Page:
ALABANG, Philippines—Cultivating climate-smart rice varieties in unfavorable environments could boost local rice production, says Edilberto de Luna, Philippine agriculture assistant secretary for operations (photo). De Luna said this during a meeting with rice department heads and scientists from 10 Asian countries on rainfed rice farming areas that often experience low productivity, poverty, and hunger.
The discussion took part during the 15th Annual Steering Committee Meeting of the Consortium for Unfavorable Rice Environments (CURE), 24-26 May. Funded by the International Fund for Agricultural Development (IFAD), CURE, a “network of networks,” focuses on rice farming systems where low and unstable yields are common and extensive poverty and food security prevail.
Climate-smart rice can withstand the ill effects of drought, flooding, and salinity that pose great threats to rainfed rice areas.
“Around 27% of the Philippine land area is rainfed,” said Yoichiro Kato, an agronomist at the International Rice Research Institute (IRRI). “Rainfed agriculture sustains many farmers in the country and contributes about 26% of the Philippines’ total rice production.”
The contribution of these varieties to the country's food security is even more crucial because the Philippines is one of the countries most vulnerable to climate change, according to Dr. Calixto Protacio, executive director of the Philippine Rice Research Institute (PhilRice). “To date, the Philippines, a member country of CURE, has released 19 drought-tolerant rice varieties for the rainfed lowlands, four for the uplands, and 15 for saline-prone environments.”
Aside from being more resilient, climate-smart rice varieties have other outstanding qualities.
“The recently released drought-tolerant rice variety, NSIC Rc282, yielded up to 7.9 tons per hectare during the 2016 dry season in an on-farm trial in Cuyapon, Nueva Ecija,” said Dr. Aurora Corales, supervising science research specialist at PhilRice. Farmers also liked NSIC Rc282 because it has more tillers, long panicles, and less grain shattering.”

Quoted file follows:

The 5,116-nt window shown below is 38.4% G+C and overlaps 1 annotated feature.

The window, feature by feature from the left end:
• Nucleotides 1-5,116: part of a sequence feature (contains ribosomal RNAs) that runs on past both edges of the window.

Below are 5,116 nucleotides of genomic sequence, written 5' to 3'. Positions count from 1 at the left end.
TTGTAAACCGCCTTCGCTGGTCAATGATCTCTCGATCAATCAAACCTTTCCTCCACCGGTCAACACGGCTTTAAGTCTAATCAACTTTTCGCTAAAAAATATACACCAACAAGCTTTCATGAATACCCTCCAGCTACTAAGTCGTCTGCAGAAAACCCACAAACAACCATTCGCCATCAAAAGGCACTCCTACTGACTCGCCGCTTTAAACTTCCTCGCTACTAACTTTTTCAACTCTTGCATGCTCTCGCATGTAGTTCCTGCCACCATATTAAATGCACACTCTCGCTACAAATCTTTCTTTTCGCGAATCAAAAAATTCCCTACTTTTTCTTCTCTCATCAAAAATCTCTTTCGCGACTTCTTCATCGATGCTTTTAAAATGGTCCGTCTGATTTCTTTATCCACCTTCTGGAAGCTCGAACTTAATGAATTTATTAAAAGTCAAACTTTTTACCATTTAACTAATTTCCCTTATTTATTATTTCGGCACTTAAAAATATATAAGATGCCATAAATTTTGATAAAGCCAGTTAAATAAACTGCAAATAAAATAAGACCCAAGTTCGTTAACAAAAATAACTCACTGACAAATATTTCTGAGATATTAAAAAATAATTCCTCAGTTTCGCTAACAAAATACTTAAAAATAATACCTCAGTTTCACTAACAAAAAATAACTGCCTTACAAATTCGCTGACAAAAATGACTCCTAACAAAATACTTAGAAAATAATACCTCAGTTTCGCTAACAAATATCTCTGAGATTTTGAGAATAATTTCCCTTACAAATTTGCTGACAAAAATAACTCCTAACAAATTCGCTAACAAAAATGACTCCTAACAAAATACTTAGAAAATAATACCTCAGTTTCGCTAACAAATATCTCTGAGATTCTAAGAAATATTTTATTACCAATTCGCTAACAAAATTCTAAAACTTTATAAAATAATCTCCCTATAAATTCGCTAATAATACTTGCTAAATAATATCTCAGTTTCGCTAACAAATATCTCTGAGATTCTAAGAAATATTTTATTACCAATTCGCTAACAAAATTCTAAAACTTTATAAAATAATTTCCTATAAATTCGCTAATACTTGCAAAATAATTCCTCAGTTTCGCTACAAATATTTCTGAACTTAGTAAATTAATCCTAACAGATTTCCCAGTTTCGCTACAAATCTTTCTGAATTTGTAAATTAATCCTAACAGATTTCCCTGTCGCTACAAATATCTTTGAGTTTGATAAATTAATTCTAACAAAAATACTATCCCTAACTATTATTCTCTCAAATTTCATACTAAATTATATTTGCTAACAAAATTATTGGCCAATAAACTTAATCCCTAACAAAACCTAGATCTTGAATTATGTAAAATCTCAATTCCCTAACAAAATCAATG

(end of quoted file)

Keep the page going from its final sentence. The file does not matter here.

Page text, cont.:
De Luna said that the government will ensure the availability of seeds of climate-smart rice varieties and will promote their use in less favorable areas through informal seed systems such as community seed banks.
Lakbay Binhi is another way of making these climate-smart varieties more accessible to farmers, according to Protacio. Lakbay Binhi (traveling seeds) is a project that brings high-quality seeds to Filipino farmers through mobile seed centers. It was pilot-tested at three sites affected by Typhoon Lando (Koppu).
“The adoption of technologies in the country is more of a bottom-up approach,” said Dr. Digna Manzanilla, IRRI social scientist and CURE coordinator. “CURE involves potential or actual seed growers within the community to ensure good seed supply. Agricultural technicians conduct village-level demonstration trials and technologies are learned from one farmer to another.”
CURE is also helping 100 million farm households dependent on rice in unfavorable environments in Cambodia, Lao PDR, Indonesia, Thailand, Vietnam, Myanmar, India, Bangladesh, and Nepal.
“Indeed, CURE provides an integrated platform to help the poor farmers in unfavorable rice areas in Asia by creating, validating, disseminating, and adopting new rice technologies for adverse environments,” said Agriculture Secretary Proceso Alcala. “Undeniably, the platform has become a beacon of hope for resolving key problems in rice farming systems through strengthened partnership among the national agricultural research and extension staff, IRRI researchers, farmers, and extension workers.
“The time, effort, and resources invested under CURE are now beginning to pay off with bountiful gains and achievements,” Alcala added. “The significant victories we have gained in technology research and development innovation should further inspire renewed commitments by national governments to strengthen global and regional partnerships in creating better options for resource-poor and climate change-vulnerable rice farmers in the region.”